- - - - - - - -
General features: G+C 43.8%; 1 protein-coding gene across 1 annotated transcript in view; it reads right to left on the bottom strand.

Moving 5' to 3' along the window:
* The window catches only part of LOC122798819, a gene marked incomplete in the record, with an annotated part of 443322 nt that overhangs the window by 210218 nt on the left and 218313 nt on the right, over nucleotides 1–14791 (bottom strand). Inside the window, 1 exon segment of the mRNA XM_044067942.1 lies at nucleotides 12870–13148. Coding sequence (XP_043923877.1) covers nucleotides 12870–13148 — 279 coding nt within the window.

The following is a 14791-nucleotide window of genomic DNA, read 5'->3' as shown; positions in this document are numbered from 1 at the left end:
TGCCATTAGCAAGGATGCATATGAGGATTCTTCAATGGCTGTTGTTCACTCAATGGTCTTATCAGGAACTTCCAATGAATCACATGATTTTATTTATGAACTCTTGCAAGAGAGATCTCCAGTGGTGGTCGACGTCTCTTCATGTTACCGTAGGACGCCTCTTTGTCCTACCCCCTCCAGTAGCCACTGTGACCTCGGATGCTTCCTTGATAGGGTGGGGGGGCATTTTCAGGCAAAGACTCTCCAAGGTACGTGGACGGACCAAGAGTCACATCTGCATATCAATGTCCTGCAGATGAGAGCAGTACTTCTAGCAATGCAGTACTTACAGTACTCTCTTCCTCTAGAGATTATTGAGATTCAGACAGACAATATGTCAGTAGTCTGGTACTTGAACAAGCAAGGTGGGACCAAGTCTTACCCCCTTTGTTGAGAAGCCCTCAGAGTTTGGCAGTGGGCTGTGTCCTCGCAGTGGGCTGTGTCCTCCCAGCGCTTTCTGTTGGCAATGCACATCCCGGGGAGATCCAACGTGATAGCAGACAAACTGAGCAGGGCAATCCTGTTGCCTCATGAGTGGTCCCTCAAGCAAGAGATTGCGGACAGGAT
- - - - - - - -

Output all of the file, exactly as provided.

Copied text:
General features: G+C 43.8%; 1 protein-coding gene across 1 annotated transcript in view; it reads right to left on the bottom strand.

Moving 5' to 3' along the window:
* The window catches only part of LOC122798819, a gene marked incomplete in the record, with an annotated part of 443322 nt that overhangs the window by 210218 nt on the left and 218313 nt on the right, over nucleotides 1–14791 (bottom strand). Inside the window, 1 exon segment of the mRNA XM_044067942.1 lies at nucleotides 12870–13148. Coding sequence (XP_043923877.1) covers nucleotides 12870–13148 — 279 coding nt within the window.

The following is a 14791-nucleotide window of genomic DNA, read 5'->3' as shown; positions in this document are numbered from 1 at the left end:
TGCCATTAGCAAGGATGCATATGAGGATTCTTCAATGGCTGTTGTTCACTCAATGGTCTTATCAGGAACTTCCAATGAATCACATGATTTTATTTATGAACTCTTGCAAGAGAGATCTCCAGTGGTGGTCGACGTCTCTTCATGTTACCGTAGGACGCCTCTTTGTCCTACCCCCTCCAGTAGCCACTGTGACCTCGGATGCTTCCTTGATAGGGTGGGGGGGCATTTTCAGGCAAAGACTCTCCAAGGTACGTGGACGGACCAAGAGTCACATCTGCATATCAATGTCCTGCAGATGAGAGCAGTACTTCTAGCAATGCAGTACTTACAGTACTCTCTTCCTCTAGAGATTATTGAGATTCAGACAGACAATATGTCAGTAGTCTGGTACTTGAACAAGCAAGGTGGGACCAAGTCTTACCCCCTTTGTTGAGAAGCCCTCAGAGTTTGGCAGTGGGCTGTGTCCTCGCAGTGGGCTGTGTCCTCCCAGCGCTTTCTGTTGGCAATGCACATCCCGGGGAGATCCAACGTGATAGCAGACAAACTGAGCAGGGCAATCCTGTTGCCTCATGAGTGGTCCCTCAAGCAAGAGATTGCGGACAGGAT